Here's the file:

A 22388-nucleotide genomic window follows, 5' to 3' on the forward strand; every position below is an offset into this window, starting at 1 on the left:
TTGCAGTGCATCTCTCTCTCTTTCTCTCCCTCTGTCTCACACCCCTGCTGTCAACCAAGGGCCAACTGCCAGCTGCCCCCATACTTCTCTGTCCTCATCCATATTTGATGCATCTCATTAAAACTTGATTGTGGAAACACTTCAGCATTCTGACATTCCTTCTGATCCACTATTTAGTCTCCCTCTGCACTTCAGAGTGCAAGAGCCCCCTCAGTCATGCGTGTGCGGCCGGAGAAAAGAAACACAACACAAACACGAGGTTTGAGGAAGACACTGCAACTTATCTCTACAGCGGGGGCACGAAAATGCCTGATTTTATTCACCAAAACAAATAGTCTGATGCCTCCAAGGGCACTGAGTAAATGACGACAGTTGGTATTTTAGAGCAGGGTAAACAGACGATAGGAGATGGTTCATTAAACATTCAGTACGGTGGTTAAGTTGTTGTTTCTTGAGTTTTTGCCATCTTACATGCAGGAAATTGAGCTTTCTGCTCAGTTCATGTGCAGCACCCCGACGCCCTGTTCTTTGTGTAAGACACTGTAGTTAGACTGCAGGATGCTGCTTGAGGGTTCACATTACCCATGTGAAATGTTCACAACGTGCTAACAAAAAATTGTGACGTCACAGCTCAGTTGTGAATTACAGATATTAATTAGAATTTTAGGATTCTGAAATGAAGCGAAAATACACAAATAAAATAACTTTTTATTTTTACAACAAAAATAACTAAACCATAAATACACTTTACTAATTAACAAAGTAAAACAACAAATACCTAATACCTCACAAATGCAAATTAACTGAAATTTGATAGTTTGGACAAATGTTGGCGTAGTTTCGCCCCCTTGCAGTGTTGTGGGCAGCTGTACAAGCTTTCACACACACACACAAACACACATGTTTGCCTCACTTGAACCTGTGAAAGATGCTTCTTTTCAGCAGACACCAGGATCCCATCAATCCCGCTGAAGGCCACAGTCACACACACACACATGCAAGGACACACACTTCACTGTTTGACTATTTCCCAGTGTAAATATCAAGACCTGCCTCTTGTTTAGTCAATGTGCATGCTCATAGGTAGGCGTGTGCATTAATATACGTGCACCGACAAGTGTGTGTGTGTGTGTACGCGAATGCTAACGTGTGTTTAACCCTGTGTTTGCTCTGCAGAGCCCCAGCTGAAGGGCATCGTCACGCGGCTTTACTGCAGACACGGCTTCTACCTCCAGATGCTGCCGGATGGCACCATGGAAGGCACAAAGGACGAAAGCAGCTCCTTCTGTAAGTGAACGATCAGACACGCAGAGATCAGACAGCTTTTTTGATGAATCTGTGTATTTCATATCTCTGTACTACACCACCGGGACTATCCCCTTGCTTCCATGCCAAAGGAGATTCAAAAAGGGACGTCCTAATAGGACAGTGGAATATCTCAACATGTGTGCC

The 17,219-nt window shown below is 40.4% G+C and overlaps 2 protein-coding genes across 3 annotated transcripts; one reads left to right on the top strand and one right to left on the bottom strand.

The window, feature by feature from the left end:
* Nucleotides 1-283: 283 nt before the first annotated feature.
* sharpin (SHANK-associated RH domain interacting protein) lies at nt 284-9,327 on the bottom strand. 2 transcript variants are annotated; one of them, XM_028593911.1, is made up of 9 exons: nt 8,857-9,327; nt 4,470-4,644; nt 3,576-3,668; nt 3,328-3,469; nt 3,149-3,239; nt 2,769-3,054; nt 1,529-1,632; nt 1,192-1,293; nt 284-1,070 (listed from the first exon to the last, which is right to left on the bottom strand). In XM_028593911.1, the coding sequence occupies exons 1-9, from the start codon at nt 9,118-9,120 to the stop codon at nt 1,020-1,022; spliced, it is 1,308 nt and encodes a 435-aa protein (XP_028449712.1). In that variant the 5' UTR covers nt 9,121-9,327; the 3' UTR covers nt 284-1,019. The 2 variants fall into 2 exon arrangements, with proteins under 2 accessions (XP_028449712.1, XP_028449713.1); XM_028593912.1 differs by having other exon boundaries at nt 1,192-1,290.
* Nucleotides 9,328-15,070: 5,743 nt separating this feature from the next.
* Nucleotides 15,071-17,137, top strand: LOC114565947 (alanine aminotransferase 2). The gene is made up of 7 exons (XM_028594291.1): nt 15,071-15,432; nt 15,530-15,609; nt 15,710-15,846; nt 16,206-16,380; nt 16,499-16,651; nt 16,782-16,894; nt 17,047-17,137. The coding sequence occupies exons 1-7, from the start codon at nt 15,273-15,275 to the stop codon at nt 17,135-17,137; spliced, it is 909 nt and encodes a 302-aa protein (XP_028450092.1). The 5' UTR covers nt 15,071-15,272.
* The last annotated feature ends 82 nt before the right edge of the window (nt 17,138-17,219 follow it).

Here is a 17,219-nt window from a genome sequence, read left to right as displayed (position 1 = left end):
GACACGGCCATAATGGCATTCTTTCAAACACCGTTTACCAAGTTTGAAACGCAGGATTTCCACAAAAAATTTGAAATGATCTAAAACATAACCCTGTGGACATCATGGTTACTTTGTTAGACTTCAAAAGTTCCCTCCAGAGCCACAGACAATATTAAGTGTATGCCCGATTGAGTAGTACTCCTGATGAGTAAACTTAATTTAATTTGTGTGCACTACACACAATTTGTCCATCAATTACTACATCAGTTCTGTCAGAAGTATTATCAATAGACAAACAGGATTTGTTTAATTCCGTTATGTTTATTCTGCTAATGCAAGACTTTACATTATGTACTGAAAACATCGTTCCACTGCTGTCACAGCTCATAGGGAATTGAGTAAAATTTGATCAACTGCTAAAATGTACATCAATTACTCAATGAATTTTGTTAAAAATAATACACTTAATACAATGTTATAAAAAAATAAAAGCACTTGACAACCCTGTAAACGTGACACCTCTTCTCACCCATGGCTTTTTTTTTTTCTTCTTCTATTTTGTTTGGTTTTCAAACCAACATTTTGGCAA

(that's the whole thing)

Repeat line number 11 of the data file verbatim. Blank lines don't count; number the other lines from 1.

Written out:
GACACGGCCATAATGGCATTCTTTCAAACACCGTTTACCAAGTTTGAAACGCAGGATTTCCACAAAAAATTTGAAATGATCTAAAACATAACCCTGTGGACATCATGGTTACTTTGTTAGACTTCAAAAGTTCCCTCCAGAGCCACAGACAATATTAAGTGTATGCCCGATTGAGTAGTACTCCTGATGAGTAAACTTAATTTAATTTGTGTGCACTACACACAATTTGTCCATCAATTACTACATCAGTTCTGTCAGAAGTATTATCAATAGACAAACAGGATTTGTTTAATTCCGTTATGTTTATTCTGCTAATGCAAGACTTTACATTATGTACTGAAAACATCGTTCCACTGCTGTCACAGCTCATAGGGAATTGAGTAAAATTTGATCAACTGCTAAAATGTACATCAATTACTCAATGAATTTTGTTAAAAATAATACACTTAATACAATGTTATAAAAAAATAAAAGCACTTGACAACCCTGTAAACGTGACACCTCTTCTCACCCATGGCTTTTTTTTTTTCTTCTTCTATTTTGTTTGGTTTTCAAACCAACATTTTGGCAA